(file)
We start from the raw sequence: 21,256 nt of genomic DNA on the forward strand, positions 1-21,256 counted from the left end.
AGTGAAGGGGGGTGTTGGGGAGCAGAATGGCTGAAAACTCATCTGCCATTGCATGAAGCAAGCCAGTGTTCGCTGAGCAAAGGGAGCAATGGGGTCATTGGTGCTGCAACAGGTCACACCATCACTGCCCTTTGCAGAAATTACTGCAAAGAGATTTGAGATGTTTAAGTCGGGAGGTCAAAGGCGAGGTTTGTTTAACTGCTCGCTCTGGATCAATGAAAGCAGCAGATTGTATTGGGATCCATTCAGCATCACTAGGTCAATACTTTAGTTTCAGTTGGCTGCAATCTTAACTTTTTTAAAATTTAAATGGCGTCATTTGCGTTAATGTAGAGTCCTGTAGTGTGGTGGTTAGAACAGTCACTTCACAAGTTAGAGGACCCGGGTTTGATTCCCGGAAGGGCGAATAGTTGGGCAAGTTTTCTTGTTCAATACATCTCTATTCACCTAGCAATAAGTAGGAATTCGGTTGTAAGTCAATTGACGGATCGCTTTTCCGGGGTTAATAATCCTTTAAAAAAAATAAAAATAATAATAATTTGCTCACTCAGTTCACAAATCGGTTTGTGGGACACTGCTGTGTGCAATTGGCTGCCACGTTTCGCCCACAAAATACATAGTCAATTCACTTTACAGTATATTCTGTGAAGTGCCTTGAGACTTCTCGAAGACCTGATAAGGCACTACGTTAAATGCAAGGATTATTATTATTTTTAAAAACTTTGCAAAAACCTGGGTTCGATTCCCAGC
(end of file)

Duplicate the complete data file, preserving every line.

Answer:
We start from the raw sequence: 21,256 nt of genomic DNA on the forward strand, positions 1-21,256 counted from the left end.
AGTGAAGGGGGGTGTTGGGGAGCAGAATGGCTGAAAACTCATCTGCCATTGCATGAAGCAAGCCAGTGTTCGCTGAGCAAAGGGAGCAATGGGGTCATTGGTGCTGCAACAGGTCACACCATCACTGCCCTTTGCAGAAATTACTGCAAAGAGATTTGAGATGTTTAAGTCGGGAGGTCAAAGGCGAGGTTTGTTTAACTGCTCGCTCTGGATCAATGAAAGCAGCAGATTGTATTGGGATCCATTCAGCATCACTAGGTCAATACTTTAGTTTCAGTTGGCTGCAATCTTAACTTTTTTAAAATTTAAATGGCGTCATTTGCGTTAATGTAGAGTCCTGTAGTGTGGTGGTTAGAACAGTCACTTCACAAGTTAGAGGACCCGGGTTTGATTCCCGGAAGGGCGAATAGTTGGGCAAGTTTTCTTGTTCAATACATCTCTATTCACCTAGCAATAAGTAGGAATTCGGTTGTAAGTCAATTGACGGATCGCTTTTCCGGGGTTAATAATCCTTTAAAAAAAATAAAAATAATAATAATTTGCTCACTCAGTTCACAAATCGGTTTGTGGGACACTGCTGTGTGCAATTGGCTGCCACGTTTCGCCCACAAAATACATAGTCAATTCACTTTACAGTATATTCTGTGAAGTGCCTTGAGACTTCTCGAAGACCTGATAAGGCACTACGTTAAATGCAAGGATTATTATTATTTTTAAAAACTTTGCAAAAACCTGGGTTCGATTCCCAGC